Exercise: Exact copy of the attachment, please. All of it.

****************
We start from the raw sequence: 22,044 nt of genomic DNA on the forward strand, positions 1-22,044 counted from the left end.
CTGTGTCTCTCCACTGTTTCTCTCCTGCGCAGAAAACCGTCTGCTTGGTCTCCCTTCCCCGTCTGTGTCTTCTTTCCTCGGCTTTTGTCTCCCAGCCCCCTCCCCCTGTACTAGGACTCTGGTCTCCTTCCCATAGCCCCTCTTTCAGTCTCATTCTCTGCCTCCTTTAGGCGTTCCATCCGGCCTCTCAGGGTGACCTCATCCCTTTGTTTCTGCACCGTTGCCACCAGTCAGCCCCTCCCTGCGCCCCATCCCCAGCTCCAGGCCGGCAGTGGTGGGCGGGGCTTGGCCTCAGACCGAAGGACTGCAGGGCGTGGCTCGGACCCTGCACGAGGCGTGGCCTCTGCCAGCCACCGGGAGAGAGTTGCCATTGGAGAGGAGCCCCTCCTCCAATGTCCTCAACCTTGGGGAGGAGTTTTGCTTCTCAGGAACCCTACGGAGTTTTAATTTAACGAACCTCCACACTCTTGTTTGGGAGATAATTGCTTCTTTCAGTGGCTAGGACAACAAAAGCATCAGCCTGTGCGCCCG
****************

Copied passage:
We start from the raw sequence: 22,044 nt of genomic DNA on the forward strand, positions 1-22,044 counted from the left end.
CTGTGTCTCTCCACTGTTTCTCTCCTGCGCAGAAAACCGTCTGCTTGGTCTCCCTTCCCCGTCTGTGTCTTCTTTCCTCGGCTTTTGTCTCCCAGCCCCCTCCCCCTGTACTAGGACTCTGGTCTCCTTCCCATAGCCCCTCTTTCAGTCTCATTCTCTGCCTCCTTTAGGCGTTCCATCCGGCCTCTCAGGGTGACCTCATCCCTTTGTTTCTGCACCGTTGCCACCAGTCAGCCCCTCCCTGCGCCCCATCCCCAGCTCCAGGCCGGCAGTGGTGGGCGGGGCTTGGCCTCAGACCGAAGGACTGCAGGGCGTGGCTCGGACCCTGCACGAGGCGTGGCCTCTGCCAGCCACCGGGAGAGAGTTGCCATTGGAGAGGAGCCCCTCCTCCAATGTCCTCAACCTTGGGGAGGAGTTTTGCTTCTCAGGAACCCTACGGAGTTTTAATTTAACGAACCTCCACACTCTTGTTTGGGAGATAATTGCTTCTTTCAGTGGCTAGGACAACAAAAGCATCAGCCTGTGCGCCCG